Three Singaporeans are on this year's list of the 50 most powerful businesswomen in Asia.
The Forbes magazine yesterday recognised Straits Trading's Ms Chew Gek Khim, Temasek Holdings' Ms Ho Ching and Ms May Ng, chief executive of Pan-United, among female entrepreneurs and executives who are shaking up things across diverse industries.
Ms Chew is the granddaughter of the late banker Tan Chin Tuan and helms mining and smelting firm Straits Trading.
Ms Ho has headed Singapore investment firm Temasek Holdings as it diversified into a global investment powerhouse over the past decade.
Ms Ng of family conglomerate Pan-United oversees the largest cement and ready-mixed concrete company in the region.
China and Hong Kong dominated the list with 14 women, followed by India with eight, Thailand with five and Japan with four. Australia, Indonesia and Vietnam each have three. South Korea and the Philippines each have two. Macau, Taiwan and New Zealand have one each.
Perhaps the most high-profile debut was that of Mrs Nita Ambani, for her rising profile in the Reliance empire run by her husband Mukesh Ambani, India's richest man.
She is instrumental in the marketing and branding strategy of Reliance's push into mobile services, Forbes said. Her fellow Indians, ICICI bank chief Chanda Kochar and Biocon founder and chairman Kiran Mazumdar Shaw, featured again this year.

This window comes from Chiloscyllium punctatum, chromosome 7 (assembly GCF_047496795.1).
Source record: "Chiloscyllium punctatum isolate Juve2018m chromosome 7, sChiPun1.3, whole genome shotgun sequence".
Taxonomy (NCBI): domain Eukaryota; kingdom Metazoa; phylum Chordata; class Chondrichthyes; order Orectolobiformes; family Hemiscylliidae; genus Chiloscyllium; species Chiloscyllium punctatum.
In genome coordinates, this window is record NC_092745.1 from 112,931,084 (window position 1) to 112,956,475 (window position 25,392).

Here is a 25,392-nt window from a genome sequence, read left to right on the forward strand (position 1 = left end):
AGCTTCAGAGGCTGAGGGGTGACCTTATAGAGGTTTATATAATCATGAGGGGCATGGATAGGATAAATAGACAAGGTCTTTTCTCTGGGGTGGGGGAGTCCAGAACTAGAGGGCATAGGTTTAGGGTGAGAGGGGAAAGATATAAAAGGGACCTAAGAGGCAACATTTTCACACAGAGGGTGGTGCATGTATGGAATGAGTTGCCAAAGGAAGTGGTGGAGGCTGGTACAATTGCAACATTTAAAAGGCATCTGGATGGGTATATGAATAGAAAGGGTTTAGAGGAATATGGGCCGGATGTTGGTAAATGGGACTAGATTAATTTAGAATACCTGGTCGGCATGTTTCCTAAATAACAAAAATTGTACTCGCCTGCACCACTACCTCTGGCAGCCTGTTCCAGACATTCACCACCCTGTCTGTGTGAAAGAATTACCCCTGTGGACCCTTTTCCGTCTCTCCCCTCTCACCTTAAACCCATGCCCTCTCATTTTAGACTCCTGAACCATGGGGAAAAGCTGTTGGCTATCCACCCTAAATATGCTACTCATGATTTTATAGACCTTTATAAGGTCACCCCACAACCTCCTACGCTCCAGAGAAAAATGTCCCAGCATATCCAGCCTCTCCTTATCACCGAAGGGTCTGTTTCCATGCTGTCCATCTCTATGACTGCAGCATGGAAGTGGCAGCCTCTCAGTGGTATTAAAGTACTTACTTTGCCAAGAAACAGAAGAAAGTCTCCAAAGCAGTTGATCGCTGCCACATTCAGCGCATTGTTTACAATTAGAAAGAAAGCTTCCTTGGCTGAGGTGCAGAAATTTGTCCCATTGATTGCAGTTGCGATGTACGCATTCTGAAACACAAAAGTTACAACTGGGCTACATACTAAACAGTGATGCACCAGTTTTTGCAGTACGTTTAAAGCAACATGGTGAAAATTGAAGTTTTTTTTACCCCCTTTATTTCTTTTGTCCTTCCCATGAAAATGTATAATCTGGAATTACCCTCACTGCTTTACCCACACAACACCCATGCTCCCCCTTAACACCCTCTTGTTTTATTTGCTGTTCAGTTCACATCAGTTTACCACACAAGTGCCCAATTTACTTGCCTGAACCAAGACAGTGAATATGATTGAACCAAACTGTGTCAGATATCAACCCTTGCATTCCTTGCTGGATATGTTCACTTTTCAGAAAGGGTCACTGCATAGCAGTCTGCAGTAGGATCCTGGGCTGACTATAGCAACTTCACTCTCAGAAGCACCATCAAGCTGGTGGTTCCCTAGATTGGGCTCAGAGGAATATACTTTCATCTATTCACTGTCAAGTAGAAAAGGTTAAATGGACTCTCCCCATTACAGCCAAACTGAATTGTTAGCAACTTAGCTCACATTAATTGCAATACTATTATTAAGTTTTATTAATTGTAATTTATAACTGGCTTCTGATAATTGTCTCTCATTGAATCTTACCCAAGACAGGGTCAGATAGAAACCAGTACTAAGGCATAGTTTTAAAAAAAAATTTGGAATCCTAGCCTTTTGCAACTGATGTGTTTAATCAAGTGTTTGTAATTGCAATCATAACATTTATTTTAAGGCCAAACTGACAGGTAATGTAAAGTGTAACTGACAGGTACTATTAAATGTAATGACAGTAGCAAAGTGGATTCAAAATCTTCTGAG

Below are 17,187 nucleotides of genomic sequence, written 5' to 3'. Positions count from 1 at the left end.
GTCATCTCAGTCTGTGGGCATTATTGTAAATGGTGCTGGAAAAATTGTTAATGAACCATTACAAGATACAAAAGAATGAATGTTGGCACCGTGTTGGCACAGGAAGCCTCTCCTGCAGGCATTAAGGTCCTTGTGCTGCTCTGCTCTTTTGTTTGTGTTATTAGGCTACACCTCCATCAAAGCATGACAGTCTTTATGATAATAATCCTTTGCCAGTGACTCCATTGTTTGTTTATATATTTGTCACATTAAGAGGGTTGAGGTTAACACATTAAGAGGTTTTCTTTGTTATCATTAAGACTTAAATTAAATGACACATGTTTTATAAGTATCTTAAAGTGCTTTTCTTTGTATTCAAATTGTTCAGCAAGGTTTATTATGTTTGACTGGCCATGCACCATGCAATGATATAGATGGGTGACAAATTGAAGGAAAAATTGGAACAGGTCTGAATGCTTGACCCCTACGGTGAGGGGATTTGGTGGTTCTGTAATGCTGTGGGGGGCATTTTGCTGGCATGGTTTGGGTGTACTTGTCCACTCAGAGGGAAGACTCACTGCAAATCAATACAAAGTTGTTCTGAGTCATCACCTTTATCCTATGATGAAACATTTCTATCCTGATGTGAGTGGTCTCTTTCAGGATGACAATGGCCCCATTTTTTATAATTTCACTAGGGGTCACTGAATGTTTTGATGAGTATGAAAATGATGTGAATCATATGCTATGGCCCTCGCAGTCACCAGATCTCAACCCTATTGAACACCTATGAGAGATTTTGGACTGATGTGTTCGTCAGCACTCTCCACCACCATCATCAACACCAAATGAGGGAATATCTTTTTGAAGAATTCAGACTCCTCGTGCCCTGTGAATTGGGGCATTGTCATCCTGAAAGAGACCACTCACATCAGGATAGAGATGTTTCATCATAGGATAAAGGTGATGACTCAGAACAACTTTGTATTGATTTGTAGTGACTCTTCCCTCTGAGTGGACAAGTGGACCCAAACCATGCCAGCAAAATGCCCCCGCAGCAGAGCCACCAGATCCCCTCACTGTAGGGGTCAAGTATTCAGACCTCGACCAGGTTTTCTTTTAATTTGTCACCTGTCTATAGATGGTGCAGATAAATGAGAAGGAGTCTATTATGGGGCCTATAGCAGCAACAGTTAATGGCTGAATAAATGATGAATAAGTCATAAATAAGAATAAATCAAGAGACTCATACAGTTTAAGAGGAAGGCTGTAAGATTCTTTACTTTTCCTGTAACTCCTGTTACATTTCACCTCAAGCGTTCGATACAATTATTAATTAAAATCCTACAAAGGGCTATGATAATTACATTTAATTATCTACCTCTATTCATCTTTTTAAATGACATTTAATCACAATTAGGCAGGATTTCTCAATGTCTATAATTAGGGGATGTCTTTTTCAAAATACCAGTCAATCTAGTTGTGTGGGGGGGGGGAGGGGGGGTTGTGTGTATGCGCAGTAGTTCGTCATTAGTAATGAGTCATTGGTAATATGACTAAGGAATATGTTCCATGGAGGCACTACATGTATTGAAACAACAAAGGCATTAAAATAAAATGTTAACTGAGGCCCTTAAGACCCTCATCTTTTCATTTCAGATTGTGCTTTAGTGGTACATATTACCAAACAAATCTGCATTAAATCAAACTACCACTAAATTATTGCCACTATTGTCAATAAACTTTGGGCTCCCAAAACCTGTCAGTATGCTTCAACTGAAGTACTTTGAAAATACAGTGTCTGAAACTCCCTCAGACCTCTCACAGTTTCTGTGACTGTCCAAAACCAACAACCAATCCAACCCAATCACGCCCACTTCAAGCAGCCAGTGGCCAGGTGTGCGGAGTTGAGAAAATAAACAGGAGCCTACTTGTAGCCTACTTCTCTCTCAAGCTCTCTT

A core group of this year's winners include women from China's manufacturing sector despite a slowdown in the Asian powerhouse, while a quarter of the 27 new candidates come from the tech world. Among them is Ms Jane Yan who founded Venustech, an Internet security company that claims 80 per cent of China's government and military business. Alibaba co-founder Lucy Peng solidified her position as one of the tech industry's most powerful executives, with two multibillion-dollar companies under her belt.
Familiar names that have dropped off include Ms Zhang Xin of China's Soho property company. Singtel Group CEO Chua Sock Koong and KOP Group founder Ong Chih Ching also fell off the list.
The magazine acknowledged the inroads women are making in the business world, but gender inequality persists.